HB: What is left to do is, so as long as there are speakers left, and I would like to believe that we have another 15 years, if we’re lucky 20 years. But even now it's very difficult to find speakers, because they are 70 years and older. So we'd like to interview at least another two to three hundred speakers in the next 10 to 15 years, deposit those recordings with the transcriptions and the translations in the archive. And then once there is no more speakers of Texas German left, then we'd like to focus on systematically finding written documents of Texas German. But some of them are in archives, let's say, church archives in the middle of Central Texas. They've been sitting there for more than 100 years, and the paper is just slowly falling apart. So we're trying to figure out a strategy of- and this is a huge effort that we can't do by ourselves. We have to connect with local heritage organisations, we’ll have to connect with local preservation societies or churches and to go and find those historical records and start digitising them. So there's also a permanent digital record of what written Texas German used to look like. So basically, in terms of creating resources, once we're done with recording spoken Texas German, we want to build resources that basically people can use to study also written Texas German. So that's kind of like the resource-building, the archival part. But in parallel to that, we keep on analysing different aspects of Texas German. So we're already using the data to answer very specific questions. But, you know, the list of questions that we have about Texas German is very, very, very long.
LG: So there are still lots of question marks when it comes to Texas German. At the same time, there’s a lot we’ve been able to learn already from the data that’s been gathered. Let’s listen to one more speaker of Texas German and see if we can hear some of the language features we’ve heard about – the intonation, the English [ɹ], the Anglicisms, the unrounding of [y:] or [ø:], the grammar. Have a listen and see what you can now notice. Maybe you might even notice something new.
HB: Hatten Sie noch Brüder oder Schwestern?
TGS: Oh, ja. Ich bin die älste von acht Stück.
TGS: Ja. Ich hab vier Brüder und wir waren drei Mädchens.
HB: Das war ja nicht einfach. Die älteste?
HB: Mussten Sie mal viel helfen?
TGS: Oh ja.
TGS: Ja. War die älste.
HB: Womit mussten- womit- womit mussten Sie helfen?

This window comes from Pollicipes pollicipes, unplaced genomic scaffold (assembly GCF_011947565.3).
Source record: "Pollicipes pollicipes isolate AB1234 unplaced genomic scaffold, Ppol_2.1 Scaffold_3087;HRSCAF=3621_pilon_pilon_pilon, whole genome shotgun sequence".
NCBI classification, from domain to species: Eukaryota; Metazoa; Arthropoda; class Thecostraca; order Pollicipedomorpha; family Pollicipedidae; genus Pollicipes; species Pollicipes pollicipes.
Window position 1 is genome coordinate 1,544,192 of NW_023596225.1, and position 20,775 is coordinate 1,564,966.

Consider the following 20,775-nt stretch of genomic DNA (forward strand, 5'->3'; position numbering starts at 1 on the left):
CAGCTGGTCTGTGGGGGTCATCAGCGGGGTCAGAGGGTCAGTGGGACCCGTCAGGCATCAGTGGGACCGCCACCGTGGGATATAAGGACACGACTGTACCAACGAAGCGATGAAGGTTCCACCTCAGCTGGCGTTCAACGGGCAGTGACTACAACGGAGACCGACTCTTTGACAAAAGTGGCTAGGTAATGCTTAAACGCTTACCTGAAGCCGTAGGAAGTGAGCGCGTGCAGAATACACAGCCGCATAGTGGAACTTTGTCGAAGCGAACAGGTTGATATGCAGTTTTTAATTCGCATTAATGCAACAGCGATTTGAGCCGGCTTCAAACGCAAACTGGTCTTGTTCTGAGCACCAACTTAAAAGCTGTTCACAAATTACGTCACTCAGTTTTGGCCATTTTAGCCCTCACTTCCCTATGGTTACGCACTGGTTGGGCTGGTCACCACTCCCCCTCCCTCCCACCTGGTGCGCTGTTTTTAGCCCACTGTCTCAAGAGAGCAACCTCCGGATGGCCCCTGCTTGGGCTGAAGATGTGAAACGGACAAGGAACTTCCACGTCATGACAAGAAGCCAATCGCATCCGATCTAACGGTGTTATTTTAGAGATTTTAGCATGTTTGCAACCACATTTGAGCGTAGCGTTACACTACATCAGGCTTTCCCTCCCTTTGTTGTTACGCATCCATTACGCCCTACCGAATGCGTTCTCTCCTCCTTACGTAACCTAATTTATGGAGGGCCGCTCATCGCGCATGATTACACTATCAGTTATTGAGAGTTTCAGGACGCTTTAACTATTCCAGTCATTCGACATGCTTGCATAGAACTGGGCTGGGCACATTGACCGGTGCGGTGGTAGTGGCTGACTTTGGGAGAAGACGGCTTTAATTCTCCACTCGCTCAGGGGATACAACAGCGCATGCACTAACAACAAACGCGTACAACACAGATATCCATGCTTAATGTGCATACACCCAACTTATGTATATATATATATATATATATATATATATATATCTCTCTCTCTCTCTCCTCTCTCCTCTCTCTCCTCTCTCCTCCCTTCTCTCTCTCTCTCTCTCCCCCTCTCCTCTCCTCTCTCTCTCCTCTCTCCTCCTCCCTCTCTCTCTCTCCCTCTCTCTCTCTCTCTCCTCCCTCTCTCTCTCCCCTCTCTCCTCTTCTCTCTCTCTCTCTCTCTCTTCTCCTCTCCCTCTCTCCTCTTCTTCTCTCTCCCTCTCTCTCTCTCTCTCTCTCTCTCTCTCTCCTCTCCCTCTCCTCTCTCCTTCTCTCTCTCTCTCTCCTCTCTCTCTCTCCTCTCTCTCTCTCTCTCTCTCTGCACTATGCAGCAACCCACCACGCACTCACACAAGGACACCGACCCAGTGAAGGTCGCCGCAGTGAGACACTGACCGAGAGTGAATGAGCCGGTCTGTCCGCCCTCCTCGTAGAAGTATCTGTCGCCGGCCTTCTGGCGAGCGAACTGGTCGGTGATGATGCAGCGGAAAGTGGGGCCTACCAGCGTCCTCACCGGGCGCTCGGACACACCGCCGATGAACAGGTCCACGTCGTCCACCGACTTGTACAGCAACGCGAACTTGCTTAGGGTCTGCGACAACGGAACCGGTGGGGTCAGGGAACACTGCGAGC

TGS: Kochen und- und wo wir na her sind wir in n nach hier rausgemoved. Auf- auf ne Farm. Da muss- mussen wir Sonnenblumen (???). No.
TGS: [laughs] Umgraben. Also die Corn und Maize. Da habe ich auch mitgeholfen.
TGS: Und wir hamm auch eine Dairy gehabt. Ich hab mit dem Dairy geholfen. Meistens Kühe milchen. [Interview code: 1-74-1-2-a]
LG: Thank you so much to Hans C. Boas for joining me for this episode, and thank you also to the Texas German Dialect Project for giving me permission to use some of their interview recordings from the Texas German Dialect Archive for this episode. Some of these recordings were edited slightly for brevity. You can find out more about the Texas German Dialect Project by going to tgdp.org, where you can also access the archive of recordings yourself for free. You can listen to the interviews and read the transcripts too. You can also donate to the Texas German Dialect Project via their website if you wish to support the project.
Hans Boas also has a book called The Life and Death of Texas German, which presents the first major study on 21st-century Texas German. I’ll put all the information, as well as links to the Texas German Dialect Project, in the shownotes and on the podcast website, yellowoftheegg.com.
Don’t forget I’m on Instagram and Facebook, @YOTEpodcast, that’s Y-O-T-E-podcast, Facebook @yellowoftheegg, or you can send me an email at firstname.lastname@example.org. I would really appreciate you recommending the podcast to a friend, and leaving a five-star rating and review.
So with all that being said, thank you so much for listening. Playing us out this series are Euphoniques, this time with Coming Back. Check them out on Spotify, links in the shownotes. Enjoy the song and I’ll see you in the next one. Machts es gut, servus aus Wien.
[Music: “Coming Back” by Euphoniques]